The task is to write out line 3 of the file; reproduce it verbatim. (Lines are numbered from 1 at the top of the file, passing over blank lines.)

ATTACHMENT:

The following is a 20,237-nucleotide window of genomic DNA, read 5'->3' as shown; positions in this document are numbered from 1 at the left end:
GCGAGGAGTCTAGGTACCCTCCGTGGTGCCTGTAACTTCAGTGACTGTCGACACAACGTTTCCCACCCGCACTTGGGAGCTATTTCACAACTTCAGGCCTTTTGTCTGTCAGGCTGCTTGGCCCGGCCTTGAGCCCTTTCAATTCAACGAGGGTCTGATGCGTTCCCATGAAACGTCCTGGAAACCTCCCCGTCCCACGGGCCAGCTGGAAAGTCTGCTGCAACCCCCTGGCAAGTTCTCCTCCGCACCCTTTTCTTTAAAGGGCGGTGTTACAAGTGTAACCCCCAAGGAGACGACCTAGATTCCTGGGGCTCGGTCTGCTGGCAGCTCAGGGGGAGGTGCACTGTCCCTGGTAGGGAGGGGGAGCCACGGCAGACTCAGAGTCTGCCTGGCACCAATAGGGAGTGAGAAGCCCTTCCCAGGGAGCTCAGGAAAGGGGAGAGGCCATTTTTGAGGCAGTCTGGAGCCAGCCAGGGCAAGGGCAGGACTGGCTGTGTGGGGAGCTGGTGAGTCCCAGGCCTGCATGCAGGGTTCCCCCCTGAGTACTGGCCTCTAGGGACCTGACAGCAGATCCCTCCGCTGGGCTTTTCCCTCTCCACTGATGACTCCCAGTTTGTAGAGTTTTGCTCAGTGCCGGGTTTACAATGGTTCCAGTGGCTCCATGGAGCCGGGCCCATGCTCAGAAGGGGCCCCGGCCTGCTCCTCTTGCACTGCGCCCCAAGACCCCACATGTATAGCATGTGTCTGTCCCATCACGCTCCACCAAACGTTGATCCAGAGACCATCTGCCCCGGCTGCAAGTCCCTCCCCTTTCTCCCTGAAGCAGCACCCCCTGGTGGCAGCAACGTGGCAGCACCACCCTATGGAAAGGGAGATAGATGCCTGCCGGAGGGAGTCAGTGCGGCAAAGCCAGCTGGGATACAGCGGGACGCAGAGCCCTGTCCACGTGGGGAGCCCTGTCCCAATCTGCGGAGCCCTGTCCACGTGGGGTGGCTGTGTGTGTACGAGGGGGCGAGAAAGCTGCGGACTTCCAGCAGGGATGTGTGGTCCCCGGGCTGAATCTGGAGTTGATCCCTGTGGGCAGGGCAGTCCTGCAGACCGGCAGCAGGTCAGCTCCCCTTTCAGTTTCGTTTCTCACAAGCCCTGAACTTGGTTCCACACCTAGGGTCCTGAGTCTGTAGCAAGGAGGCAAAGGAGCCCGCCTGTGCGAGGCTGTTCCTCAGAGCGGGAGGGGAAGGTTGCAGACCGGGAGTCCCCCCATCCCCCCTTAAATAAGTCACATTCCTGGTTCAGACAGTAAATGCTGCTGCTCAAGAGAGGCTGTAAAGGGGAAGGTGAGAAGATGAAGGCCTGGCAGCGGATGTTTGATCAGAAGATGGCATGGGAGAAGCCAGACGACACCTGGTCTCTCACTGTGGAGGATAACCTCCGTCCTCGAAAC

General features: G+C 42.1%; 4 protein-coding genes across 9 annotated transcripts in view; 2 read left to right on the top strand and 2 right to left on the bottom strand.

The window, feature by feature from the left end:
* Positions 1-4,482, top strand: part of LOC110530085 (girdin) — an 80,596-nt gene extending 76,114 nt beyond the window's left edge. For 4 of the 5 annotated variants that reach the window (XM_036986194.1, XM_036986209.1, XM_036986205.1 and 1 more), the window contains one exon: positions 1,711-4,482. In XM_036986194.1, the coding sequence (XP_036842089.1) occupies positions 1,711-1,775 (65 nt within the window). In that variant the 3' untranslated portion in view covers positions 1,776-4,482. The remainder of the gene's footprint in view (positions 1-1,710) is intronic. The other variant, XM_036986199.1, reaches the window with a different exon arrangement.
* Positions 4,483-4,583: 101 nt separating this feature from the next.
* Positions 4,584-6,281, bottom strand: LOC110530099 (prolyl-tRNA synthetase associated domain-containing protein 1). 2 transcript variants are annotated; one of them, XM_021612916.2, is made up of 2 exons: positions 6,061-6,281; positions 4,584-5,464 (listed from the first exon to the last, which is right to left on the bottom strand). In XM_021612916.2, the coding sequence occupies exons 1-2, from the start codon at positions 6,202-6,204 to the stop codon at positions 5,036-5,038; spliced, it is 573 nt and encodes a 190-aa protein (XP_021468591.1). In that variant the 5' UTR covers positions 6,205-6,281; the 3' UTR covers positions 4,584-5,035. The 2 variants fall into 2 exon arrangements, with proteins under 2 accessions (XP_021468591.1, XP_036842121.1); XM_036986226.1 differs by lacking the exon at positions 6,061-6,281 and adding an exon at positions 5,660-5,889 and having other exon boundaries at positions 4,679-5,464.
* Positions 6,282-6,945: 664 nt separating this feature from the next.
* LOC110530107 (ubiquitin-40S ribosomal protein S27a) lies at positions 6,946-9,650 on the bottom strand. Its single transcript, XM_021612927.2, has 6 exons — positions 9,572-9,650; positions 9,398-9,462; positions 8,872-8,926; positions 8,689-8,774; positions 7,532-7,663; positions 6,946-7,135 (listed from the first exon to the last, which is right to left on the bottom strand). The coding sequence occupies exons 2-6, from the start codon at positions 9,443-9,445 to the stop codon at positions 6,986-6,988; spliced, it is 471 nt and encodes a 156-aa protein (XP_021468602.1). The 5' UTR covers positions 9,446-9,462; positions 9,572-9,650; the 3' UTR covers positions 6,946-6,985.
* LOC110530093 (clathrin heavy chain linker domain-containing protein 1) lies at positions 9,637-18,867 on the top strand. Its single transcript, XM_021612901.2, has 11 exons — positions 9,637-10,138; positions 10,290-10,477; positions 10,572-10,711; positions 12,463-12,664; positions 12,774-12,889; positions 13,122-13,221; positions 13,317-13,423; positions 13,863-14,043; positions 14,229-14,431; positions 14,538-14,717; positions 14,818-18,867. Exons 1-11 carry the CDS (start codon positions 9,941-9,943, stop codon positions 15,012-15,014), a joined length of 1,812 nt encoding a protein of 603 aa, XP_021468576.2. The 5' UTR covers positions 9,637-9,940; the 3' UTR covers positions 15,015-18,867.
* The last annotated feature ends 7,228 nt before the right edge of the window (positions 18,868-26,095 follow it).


General features: G+C 42.1%; 4 protein-coding genes across 9 annotated transcripts in view; 2 read left to right on the top strand and 2 right to left on the bottom strand.